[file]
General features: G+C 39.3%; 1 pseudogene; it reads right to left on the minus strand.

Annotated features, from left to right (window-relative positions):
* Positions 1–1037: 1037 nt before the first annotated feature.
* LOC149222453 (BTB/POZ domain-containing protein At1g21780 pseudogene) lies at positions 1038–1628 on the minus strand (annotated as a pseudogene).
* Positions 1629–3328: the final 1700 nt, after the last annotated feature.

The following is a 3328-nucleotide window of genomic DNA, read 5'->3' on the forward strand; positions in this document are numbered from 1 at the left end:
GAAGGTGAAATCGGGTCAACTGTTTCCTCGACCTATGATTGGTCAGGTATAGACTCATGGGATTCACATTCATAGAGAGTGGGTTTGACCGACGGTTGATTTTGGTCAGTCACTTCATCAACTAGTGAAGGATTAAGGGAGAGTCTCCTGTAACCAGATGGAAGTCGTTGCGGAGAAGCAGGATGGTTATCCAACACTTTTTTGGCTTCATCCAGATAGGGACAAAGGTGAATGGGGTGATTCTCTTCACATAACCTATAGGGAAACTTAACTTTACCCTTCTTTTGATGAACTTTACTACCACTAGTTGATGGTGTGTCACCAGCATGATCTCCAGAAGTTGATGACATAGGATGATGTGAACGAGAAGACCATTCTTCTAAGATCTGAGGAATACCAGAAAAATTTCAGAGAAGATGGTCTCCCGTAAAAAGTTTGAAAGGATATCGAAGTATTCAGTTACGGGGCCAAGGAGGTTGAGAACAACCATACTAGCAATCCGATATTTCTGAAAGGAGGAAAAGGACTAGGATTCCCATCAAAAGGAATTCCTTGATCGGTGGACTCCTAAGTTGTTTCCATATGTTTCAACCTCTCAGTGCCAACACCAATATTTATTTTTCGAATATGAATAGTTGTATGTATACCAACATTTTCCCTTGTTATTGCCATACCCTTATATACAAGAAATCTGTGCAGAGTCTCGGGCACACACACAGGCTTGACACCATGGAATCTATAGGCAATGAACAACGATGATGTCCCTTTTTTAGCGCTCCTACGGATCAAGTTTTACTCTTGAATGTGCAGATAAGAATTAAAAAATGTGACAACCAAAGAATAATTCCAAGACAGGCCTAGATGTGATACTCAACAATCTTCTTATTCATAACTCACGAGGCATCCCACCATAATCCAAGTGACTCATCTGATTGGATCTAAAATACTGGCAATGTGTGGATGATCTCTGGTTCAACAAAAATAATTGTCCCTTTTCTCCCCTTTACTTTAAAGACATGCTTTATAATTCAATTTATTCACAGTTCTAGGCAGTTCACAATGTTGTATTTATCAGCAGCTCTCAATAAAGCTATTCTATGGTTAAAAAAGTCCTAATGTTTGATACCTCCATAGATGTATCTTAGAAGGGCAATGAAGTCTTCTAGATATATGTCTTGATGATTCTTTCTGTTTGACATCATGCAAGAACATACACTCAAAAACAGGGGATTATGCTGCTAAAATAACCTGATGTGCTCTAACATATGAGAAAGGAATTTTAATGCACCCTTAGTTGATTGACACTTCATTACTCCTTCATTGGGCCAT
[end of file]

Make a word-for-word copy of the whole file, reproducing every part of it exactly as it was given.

General features: G+C 39.3%; 1 pseudogene; it reads right to left on the minus strand.

Annotated features, from left to right (window-relative positions):
* Positions 1–1037: 1037 nt before the first annotated feature.
* LOC149222453 (BTB/POZ domain-containing protein At1g21780 pseudogene) lies at positions 1038–1628 on the minus strand (annotated as a pseudogene).
* Positions 1629–3328: the final 1700 nt, after the last annotated feature.

The following is a 3328-nucleotide window of genomic DNA, read 5'->3' on the forward strand; positions in this document are numbered from 1 at the left end:
GAAGGTGAAATCGGGTCAACTGTTTCCTCGACCTATGATTGGTCAGGTATAGACTCATGGGATTCACATTCATAGAGAGTGGGTTTGACCGACGGTTGATTTTGGTCAGTCACTTCATCAACTAGTGAAGGATTAAGGGAGAGTCTCCTGTAACCAGATGGAAGTCGTTGCGGAGAAGCAGGATGGTTATCCAACACTTTTTTGGCTTCATCCAGATAGGGACAAAGGTGAATGGGGTGATTCTCTTCACATAACCTATAGGGAAACTTAACTTTACCCTTCTTTTGATGAACTTTACTACCACTAGTTGATGGTGTGTCACCAGCATGATCTCCAGAAGTTGATGACATAGGATGATGTGAACGAGAAGACCATTCTTCTAAGATCTGAGGAATACCAGAAAAATTTCAGAGAAGATGGTCTCCCGTAAAAAGTTTGAAAGGATATCGAAGTATTCAGTTACGGGGCCAAGGAGGTTGAGAACAACCATACTAGCAATCCGATATTTCTGAAAGGAGGAAAAGGACTAGGATTCCCATCAAAAGGAATTCCTTGATCGGTGGACTCCTAAGTTGTTTCCATATGTTTCAACCTCTCAGTGCCAACACCAATATTTATTTTTCGAATATGAATAGTTGTATGTATACCAACATTTTCCCTTGTTATTGCCATACCCTTATATACAAGAAATCTGTGCAGAGTCTCGGGCACACACACAGGCTTGACACCATGGAATCTATAGGCAATGAACAACGATGATGTCCCTTTTTTAGCGCTCCTACGGATCAAGTTTTACTCTTGAATGTGCAGATAAGAATTAAAAAATGTGACAACCAAAGAATAATTCCAAGACAGGCCTAGATGTGATACTCAACAATCTTCTTATTCATAACTCACGAGGCATCCCACCATAATCCAAGTGACTCATCTGATTGGATCTAAAATACTGGCAATGTGTGGATGATCTCTGGTTCAACAAAAATAATTGTCCCTTTTCTCCCCTTTACTTTAAAGACATGCTTTATAATTCAATTTATTCACAGTTCTAGGCAGTTCACAATGTTGTATTTATCAGCAGCTCTCAATAAAGCTATTCTATGGTTAAAAAAGTCCTAATGTTTGATACCTCCATAGATGTATCTTAGAAGGGCAATGAAGTCTTCTAGATATATGTCTTGATGATTCTTTCTGTTTGACATCATGCAAGAACATACACTCAAAAACAGGGGATTATGCTGCTAAAATAACCTGATGTGCTCTAACATATGAGAAAGGAATTTTAATGCACCCTTAGTTGATTGACACTTCATTACTCCTTCATTGGGCCAT